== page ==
A portfolio of innovative solutions has been developed that affectively address NVH and weight challenges of the EV market space. Significant advancements made in modeling, testing and correlation of the material properties to the part performance across frequencies. Ascend offers a wide range of products that address these goals from standard automotive grades up to our AVS High Damping grades.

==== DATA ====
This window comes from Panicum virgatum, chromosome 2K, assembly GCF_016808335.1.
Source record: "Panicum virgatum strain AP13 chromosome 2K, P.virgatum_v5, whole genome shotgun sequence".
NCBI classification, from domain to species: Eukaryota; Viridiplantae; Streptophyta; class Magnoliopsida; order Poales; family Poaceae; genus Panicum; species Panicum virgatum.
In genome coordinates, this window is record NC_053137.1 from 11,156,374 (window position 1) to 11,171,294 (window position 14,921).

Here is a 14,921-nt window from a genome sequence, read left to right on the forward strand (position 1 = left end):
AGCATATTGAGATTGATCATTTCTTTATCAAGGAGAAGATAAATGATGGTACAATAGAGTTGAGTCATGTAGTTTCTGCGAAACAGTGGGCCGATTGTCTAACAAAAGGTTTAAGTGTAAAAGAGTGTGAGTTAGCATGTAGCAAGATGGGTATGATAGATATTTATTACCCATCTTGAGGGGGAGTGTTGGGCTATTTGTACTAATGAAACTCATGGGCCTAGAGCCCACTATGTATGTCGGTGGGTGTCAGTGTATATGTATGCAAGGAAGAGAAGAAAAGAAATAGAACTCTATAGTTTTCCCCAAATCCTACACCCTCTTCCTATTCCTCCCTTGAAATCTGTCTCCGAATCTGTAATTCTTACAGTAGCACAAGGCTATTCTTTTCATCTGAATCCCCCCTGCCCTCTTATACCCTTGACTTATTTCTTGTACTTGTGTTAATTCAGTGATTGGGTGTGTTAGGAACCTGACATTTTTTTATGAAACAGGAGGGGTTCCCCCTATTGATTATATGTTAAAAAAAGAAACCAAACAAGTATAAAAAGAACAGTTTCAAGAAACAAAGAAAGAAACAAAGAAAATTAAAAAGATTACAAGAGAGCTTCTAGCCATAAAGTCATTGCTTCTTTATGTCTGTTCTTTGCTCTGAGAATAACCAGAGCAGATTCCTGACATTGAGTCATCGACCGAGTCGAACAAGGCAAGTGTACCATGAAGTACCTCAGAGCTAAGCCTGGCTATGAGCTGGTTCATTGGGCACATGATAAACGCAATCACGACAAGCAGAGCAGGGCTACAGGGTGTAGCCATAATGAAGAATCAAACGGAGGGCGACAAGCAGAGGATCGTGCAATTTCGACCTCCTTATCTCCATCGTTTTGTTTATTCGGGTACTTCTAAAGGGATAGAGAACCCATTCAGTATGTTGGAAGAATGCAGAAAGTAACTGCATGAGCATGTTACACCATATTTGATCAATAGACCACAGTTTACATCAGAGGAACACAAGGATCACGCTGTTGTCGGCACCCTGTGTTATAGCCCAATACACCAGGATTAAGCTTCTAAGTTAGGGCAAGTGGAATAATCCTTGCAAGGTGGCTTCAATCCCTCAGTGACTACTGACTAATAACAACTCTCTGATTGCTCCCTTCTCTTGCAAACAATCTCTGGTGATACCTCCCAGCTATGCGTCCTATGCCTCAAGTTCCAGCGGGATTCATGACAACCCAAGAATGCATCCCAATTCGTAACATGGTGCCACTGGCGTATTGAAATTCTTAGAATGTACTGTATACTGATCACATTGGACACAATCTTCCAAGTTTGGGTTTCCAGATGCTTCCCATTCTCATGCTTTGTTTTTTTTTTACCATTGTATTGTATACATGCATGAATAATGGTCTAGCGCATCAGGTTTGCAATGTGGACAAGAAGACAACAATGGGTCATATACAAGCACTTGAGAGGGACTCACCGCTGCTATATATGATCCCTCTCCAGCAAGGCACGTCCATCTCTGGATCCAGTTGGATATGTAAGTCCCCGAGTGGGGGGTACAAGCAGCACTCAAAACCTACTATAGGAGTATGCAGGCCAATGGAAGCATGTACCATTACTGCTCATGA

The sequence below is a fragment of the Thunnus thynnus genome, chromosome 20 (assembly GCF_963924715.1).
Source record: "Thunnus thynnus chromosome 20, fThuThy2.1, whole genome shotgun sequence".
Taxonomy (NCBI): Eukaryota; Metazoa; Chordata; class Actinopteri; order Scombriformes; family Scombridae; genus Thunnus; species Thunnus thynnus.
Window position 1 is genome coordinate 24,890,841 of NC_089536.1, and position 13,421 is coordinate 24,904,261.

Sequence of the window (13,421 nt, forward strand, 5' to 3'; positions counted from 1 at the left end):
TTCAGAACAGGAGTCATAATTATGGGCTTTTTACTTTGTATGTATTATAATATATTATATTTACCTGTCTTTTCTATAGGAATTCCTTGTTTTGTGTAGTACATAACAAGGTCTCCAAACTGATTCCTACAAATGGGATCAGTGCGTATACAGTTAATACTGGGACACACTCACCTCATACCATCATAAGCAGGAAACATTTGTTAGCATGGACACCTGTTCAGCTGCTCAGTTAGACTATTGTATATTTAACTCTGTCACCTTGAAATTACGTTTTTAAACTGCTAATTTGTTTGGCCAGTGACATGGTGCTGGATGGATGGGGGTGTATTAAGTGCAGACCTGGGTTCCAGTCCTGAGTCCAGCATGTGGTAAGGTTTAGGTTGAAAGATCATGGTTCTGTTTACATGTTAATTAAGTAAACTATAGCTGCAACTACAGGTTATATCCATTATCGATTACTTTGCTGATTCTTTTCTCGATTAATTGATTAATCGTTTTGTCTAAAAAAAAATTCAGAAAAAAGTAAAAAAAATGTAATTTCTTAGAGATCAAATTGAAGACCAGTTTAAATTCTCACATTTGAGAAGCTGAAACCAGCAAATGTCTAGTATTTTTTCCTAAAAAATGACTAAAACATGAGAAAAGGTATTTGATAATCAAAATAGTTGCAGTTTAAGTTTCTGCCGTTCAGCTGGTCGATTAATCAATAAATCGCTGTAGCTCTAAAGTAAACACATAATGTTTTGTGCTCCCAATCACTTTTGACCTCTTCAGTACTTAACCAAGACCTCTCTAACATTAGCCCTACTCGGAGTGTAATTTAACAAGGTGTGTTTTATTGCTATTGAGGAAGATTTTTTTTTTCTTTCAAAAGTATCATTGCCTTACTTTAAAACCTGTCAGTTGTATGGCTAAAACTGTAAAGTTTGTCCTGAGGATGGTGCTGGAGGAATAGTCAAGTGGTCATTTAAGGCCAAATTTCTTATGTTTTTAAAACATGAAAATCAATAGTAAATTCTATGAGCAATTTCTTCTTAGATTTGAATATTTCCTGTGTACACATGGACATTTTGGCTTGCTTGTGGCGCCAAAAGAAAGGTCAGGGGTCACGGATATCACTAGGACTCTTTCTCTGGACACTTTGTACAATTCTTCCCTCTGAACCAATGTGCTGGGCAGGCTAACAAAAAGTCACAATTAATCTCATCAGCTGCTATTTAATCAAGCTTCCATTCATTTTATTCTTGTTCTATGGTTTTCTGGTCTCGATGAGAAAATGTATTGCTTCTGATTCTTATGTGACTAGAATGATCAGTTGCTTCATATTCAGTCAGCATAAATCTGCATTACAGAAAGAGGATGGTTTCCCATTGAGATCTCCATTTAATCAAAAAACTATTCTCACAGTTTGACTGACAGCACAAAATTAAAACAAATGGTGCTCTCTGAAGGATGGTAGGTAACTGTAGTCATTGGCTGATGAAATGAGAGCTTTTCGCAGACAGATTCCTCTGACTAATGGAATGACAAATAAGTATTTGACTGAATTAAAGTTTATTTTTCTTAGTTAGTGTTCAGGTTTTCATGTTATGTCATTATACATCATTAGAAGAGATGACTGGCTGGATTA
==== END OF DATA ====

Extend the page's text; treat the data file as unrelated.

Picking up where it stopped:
Thermoforming is a widely employed technology for large part manufacturing, in part because of lower initial tooling costs and the suitability of this process for medium to low production volumes. Currently, the industry manufactures electric vehicle (EV) battery components predominantly through sheet metal forming. Though these solutions are relatively heavy and present challenges with respect to thermal and electrical insulation, lack of alternate mature large-scale manufacturing processes has kept sheet metal forming as the industry’s leading choice. The challenges and limitations of using conventional metal solutions for battery pack components such as top covers and bottom trays may potentially be addressed through the development of thermoplastic-intensive solutions. The incumbent large metallic battery enclosure applications present immense scope for significant weight savings, range extension and enhanced thermal runaway protection through use of thermoplastics. Furthermore, thermoplastics can deliver added benefits, such as increased functional integration, and enhanced thermal and electrical insulation, among others. Developing such solutions requires a holistic approach combining optimal design, novel thermoplastic material formulations and creative approaches for manufacturability. It also requires developing methods for validation at sub-system level. This study highlights novel thermoplastic composite materials – 30% glass-filled, intumescent, halogen-free, flame-retardant (FR) polypropylenes (PP) – used to manufacture an EV battery pack’s top cover, through sheet extrusion and thermoforming. The composite material was first extruded successfully into flat sheets at both pilot scale and commercial scale to exhibit its manufacturability. Next, the sheets were tested under different fire scenarios to assess performance of the material against thermal runaway conditions. Finally, the extruded sheets were thermoformed into multiple prototype geometries, from small to large-scale – to validate formability of the material for the top cover and enclosure pats of a large EV battery pack. Study findings demonstrate the feasibility of extrusion and thermoforming of the thermoplastic composite material for large-scale components with complex geometric features. In addition, tests show the potential of the enclosure made using the FR glass-filled PP material to withstand the thermal runaway conditions encountered in battery packs so they can meet the respective GB standards.C21